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Athletics Department names six to 2012 Hall of Fame induction class


  • January 11, 2012

The Cal State East Bay Athletics Department is set to induct six new members into the Athletic Hall of Fame on May 5, 2012, Director of Athletics Debby De Angelis announced. Four former student-athletes and a pair of former coaches will be recognized for their achievements at the Hall of Fame banquet, where they will join numerous Pioneer legends who have preceded them in induction.

Women’s volleyball player Marion Champion, women’s basketball and volleyball player Antoinette Goode, football player Don Sawyer, men’s tennis player Jeff Southwick, track and field assistant coach Dr. Charles Harmon “Doc” Brown and men’s tennis head coach John Nelson have all been selected as members of the 2012 induction class. The group was selected by the Cal State East Bay Hall of Fame Committee, which convenes every two years and is comprised of one student-athlete, one alumnus, one faculty member and two coaches representing one men’s and one women’s sport.

A two-year outside hitter for the Pioneers, Marion Champion (1998-99) helped guide the volleyball team to back-to-back NCAA Division III playoff appearances and a 55-17 overall record during her time on the court. As a senior, Champion was named to the American Volleyball Coaches Association Division III All-West Region Team after setting the still-standing season record for kills in a campaign with 451 and finished her career with 1999-2000 Pioneer Female Student-Athlete of the Year honors. A team captain both years, Champion remains a staple in the volleyball record book, ranking among the program’s career top 10 in kills (786), digs (660) and aces (87). Prior to joining the Pioneers, Champion was an all-conference, all-section and all-state player at San Joaquin Delta College and was named to Denair High School’s All-Decade Team in 1997.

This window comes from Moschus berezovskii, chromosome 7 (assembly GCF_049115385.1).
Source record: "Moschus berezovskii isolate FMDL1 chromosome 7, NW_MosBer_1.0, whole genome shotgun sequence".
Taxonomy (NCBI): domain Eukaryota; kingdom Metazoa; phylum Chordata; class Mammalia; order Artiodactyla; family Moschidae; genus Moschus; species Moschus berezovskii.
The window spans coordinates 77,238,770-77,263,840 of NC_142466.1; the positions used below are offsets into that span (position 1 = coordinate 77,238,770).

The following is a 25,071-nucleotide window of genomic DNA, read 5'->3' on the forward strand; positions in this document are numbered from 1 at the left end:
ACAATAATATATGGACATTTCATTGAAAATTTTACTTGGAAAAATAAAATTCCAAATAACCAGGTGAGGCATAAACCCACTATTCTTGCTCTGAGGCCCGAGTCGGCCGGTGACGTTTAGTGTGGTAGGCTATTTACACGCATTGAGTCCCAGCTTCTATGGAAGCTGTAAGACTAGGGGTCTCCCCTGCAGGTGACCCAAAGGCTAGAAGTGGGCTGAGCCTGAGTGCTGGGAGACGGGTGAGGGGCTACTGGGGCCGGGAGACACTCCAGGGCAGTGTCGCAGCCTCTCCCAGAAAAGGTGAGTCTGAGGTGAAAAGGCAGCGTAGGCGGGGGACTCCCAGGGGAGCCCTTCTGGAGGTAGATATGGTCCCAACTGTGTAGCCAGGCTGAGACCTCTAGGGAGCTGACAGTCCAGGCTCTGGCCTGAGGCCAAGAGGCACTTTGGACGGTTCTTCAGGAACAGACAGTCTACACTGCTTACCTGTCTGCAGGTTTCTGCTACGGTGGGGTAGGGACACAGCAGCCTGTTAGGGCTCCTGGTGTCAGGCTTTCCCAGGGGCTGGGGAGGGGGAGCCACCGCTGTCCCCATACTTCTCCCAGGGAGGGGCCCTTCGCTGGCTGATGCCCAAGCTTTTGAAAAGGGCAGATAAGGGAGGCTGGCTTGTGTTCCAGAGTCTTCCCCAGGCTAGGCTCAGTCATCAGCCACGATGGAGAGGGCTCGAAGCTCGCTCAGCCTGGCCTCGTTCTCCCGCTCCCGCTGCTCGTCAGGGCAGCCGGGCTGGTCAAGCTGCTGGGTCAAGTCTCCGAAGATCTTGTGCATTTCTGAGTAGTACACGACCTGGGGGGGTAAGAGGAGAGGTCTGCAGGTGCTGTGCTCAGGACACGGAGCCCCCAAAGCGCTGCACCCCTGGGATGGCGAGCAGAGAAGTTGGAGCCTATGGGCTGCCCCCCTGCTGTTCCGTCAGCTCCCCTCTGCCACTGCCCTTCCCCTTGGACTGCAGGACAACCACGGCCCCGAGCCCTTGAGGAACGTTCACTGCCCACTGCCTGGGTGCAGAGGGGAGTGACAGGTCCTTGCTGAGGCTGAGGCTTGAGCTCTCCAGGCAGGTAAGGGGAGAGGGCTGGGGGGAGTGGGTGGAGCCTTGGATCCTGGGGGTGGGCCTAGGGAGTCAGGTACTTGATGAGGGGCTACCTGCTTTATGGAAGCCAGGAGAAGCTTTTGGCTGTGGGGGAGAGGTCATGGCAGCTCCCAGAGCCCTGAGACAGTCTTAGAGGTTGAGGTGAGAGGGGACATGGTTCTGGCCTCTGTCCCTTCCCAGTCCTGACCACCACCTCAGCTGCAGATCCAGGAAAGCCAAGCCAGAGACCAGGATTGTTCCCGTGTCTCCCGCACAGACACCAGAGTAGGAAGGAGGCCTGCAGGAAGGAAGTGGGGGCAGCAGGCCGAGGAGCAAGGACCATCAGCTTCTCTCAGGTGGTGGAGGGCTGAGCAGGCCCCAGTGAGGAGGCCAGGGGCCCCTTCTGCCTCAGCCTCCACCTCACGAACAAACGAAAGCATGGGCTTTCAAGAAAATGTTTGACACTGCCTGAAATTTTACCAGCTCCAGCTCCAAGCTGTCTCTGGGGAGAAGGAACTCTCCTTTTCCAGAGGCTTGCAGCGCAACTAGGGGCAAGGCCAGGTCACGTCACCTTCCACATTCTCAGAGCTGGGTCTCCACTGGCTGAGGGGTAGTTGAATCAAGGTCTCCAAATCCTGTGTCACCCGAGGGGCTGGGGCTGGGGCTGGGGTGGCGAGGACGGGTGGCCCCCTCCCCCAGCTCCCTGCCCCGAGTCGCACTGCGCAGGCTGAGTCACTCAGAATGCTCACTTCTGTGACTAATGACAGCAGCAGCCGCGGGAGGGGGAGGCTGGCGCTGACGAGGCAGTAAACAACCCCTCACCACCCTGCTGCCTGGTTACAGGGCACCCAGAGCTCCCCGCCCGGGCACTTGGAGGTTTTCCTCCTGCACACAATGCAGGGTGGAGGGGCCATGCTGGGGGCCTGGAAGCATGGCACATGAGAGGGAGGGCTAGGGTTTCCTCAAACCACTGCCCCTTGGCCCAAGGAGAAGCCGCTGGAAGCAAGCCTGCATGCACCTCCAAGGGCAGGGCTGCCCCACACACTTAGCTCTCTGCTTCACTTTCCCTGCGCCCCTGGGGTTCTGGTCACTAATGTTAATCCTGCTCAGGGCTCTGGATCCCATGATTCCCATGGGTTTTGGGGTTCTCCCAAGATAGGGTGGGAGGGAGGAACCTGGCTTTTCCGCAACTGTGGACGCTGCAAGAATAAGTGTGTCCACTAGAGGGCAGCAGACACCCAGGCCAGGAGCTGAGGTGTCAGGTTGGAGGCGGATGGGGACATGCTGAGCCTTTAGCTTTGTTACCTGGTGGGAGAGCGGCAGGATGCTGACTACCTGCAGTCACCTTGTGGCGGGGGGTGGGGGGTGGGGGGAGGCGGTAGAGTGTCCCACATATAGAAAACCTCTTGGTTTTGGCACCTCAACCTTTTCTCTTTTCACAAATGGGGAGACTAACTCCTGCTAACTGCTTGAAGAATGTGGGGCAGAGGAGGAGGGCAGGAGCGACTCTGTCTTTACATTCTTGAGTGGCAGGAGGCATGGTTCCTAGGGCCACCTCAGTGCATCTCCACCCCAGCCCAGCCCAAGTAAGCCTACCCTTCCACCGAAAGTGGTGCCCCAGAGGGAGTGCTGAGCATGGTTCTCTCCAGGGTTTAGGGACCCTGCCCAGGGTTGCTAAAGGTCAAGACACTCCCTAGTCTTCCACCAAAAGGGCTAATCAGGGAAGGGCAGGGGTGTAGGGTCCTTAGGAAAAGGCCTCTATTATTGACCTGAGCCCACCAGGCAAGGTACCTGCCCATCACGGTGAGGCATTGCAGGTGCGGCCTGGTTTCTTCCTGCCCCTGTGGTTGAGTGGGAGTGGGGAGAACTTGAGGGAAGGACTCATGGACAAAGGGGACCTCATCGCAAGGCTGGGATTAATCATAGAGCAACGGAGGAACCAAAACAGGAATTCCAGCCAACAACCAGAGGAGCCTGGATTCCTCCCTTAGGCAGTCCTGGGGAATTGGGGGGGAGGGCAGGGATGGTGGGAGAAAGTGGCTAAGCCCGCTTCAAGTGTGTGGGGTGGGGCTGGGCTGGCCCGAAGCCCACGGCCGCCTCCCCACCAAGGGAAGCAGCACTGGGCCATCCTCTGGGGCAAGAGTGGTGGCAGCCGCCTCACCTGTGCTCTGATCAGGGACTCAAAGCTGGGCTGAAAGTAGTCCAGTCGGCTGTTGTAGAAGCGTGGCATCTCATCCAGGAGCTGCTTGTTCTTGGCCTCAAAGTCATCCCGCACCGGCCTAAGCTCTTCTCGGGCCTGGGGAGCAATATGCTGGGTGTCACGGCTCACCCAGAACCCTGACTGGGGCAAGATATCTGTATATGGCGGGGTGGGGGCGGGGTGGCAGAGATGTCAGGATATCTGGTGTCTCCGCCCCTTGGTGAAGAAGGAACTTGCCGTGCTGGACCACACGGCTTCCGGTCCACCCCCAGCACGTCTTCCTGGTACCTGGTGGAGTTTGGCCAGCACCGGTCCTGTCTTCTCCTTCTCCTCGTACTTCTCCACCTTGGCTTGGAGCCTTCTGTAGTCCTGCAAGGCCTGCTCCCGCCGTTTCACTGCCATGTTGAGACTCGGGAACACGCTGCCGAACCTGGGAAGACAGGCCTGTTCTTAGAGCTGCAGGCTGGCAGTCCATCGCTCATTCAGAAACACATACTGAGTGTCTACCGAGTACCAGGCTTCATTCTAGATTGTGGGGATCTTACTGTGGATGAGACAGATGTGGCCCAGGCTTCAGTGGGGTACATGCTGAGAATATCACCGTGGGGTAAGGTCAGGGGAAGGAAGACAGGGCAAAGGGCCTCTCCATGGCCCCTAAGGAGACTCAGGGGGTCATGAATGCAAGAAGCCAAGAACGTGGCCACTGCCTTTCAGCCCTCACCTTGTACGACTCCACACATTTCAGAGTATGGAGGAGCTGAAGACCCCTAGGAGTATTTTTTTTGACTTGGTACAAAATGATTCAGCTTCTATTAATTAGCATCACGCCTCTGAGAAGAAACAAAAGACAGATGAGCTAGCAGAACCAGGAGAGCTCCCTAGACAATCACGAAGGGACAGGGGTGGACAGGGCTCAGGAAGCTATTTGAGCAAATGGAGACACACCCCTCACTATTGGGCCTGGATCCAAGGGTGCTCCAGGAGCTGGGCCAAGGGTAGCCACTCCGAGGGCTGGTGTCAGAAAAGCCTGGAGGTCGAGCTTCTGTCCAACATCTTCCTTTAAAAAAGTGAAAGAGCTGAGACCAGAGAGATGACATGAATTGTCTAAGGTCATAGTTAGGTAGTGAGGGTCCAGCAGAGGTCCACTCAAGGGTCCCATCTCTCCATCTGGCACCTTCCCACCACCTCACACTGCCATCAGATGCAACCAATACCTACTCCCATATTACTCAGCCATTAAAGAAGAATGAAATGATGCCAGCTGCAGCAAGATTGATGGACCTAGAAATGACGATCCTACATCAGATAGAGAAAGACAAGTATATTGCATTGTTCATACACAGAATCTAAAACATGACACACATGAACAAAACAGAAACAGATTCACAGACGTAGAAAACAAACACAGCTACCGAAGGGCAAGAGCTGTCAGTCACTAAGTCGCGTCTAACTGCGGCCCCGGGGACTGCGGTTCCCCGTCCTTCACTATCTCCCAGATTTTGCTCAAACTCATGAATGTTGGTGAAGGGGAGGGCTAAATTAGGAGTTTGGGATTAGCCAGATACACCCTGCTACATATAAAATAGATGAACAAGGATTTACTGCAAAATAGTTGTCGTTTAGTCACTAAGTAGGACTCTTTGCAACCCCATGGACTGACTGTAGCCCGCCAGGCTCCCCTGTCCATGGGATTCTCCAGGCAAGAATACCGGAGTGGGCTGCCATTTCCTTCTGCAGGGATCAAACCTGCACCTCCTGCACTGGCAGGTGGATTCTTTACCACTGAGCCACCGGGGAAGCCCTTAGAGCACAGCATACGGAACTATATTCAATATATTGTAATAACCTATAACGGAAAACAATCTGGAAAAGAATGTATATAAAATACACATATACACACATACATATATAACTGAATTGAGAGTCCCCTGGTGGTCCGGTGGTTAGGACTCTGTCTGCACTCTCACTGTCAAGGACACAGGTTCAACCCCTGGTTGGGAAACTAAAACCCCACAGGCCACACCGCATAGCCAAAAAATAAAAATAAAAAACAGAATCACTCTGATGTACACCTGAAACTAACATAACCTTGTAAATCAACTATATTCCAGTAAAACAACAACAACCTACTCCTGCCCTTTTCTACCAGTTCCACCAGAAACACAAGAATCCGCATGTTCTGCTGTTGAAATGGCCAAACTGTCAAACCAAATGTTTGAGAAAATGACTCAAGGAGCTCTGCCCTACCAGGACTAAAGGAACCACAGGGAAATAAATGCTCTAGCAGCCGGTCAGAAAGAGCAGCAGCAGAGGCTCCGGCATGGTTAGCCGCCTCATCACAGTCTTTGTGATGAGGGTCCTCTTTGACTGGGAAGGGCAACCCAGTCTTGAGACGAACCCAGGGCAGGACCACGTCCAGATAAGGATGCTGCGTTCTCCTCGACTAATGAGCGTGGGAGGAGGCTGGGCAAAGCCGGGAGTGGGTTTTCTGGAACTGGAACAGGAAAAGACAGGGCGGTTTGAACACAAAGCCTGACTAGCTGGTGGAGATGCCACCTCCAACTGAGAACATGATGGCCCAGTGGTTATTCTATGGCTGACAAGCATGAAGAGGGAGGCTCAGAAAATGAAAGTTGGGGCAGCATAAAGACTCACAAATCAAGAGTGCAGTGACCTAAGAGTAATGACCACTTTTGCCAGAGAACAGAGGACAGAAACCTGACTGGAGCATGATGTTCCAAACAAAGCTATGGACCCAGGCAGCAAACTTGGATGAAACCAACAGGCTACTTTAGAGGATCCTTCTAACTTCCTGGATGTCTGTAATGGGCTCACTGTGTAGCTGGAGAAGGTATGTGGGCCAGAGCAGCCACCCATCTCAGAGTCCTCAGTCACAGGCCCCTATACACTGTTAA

Following her impressive career at then-Cal State Hayward, Champion graduated in 2000 with a bachelor’s degree in mass communications with an emphasis on public relations. Since then, she has coached for more than 15 years for club teams in both Northern and Southern California and has served as an assistant coach for the past three seasons at College of the Desert. Currently, Champion is working on her MBA at Strayer University and works as the Officer of Media Communications for the Imperial Irrigation District, while coaching at the Desert Sports Center in Palm Desert, Calif.